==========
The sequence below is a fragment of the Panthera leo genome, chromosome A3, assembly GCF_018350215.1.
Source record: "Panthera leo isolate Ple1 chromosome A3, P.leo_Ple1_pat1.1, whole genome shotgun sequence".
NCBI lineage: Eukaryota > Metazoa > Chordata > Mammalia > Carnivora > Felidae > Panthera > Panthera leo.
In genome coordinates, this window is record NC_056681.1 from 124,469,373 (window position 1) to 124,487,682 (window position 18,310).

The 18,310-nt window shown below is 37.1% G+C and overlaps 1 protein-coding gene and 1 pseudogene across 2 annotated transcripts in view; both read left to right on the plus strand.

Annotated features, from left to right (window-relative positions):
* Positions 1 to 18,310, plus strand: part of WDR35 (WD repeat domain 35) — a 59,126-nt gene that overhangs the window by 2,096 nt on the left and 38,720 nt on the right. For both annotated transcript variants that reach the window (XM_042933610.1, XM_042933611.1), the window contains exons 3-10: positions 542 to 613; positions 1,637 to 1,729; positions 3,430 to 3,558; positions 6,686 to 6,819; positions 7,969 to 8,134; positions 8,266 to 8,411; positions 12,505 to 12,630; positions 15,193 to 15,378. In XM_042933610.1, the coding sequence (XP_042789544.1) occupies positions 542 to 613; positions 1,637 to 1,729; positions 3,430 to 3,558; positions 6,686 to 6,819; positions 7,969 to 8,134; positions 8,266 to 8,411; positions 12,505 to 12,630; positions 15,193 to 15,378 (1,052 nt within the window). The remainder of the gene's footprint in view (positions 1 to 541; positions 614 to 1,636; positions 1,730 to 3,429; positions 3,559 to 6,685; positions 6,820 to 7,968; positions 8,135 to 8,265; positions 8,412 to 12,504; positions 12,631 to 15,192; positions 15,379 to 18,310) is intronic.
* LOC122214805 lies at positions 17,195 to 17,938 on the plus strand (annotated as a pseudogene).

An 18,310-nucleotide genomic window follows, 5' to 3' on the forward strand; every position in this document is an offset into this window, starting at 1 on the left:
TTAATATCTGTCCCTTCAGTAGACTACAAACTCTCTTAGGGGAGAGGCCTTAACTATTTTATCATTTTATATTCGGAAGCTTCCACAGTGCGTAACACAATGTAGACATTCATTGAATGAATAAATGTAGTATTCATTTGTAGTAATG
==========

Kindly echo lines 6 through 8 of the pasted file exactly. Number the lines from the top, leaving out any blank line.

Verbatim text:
Annotated features, from left to right (window-relative positions):
* Positions 1 to 18,310, plus strand: part of WDR35 (WD repeat domain 35) — a 59,126-nt gene that overhangs the window by 2,096 nt on the left and 38,720 nt on the right. For both annotated transcript variants that reach the window (XM_042933610.1, XM_042933611.1), the window contains exons 3-10: positions 542 to 613; positions 1,637 to 1,729; positions 3,430 to 3,558; positions 6,686 to 6,819; positions 7,969 to 8,134; positions 8,266 to 8,411; positions 12,505 to 12,630; positions 15,193 to 15,378. In XM_042933610.1, the coding sequence (XP_042789544.1) occupies positions 542 to 613; positions 1,637 to 1,729; positions 3,430 to 3,558; positions 6,686 to 6,819; positions 7,969 to 8,134; positions 8,266 to 8,411; positions 12,505 to 12,630; positions 15,193 to 15,378 (1,052 nt within the window). The remainder of the gene's footprint in view (positions 1 to 541; positions 614 to 1,636; positions 1,730 to 3,429; positions 3,559 to 6,685; positions 6,820 to 7,968; positions 8,135 to 8,265; positions 8,412 to 12,504; positions 12,631 to 15,192; positions 15,379 to 18,310) is intronic.
* LOC122214805 lies at positions 17,195 to 17,938 on the plus strand (annotated as a pseudogene).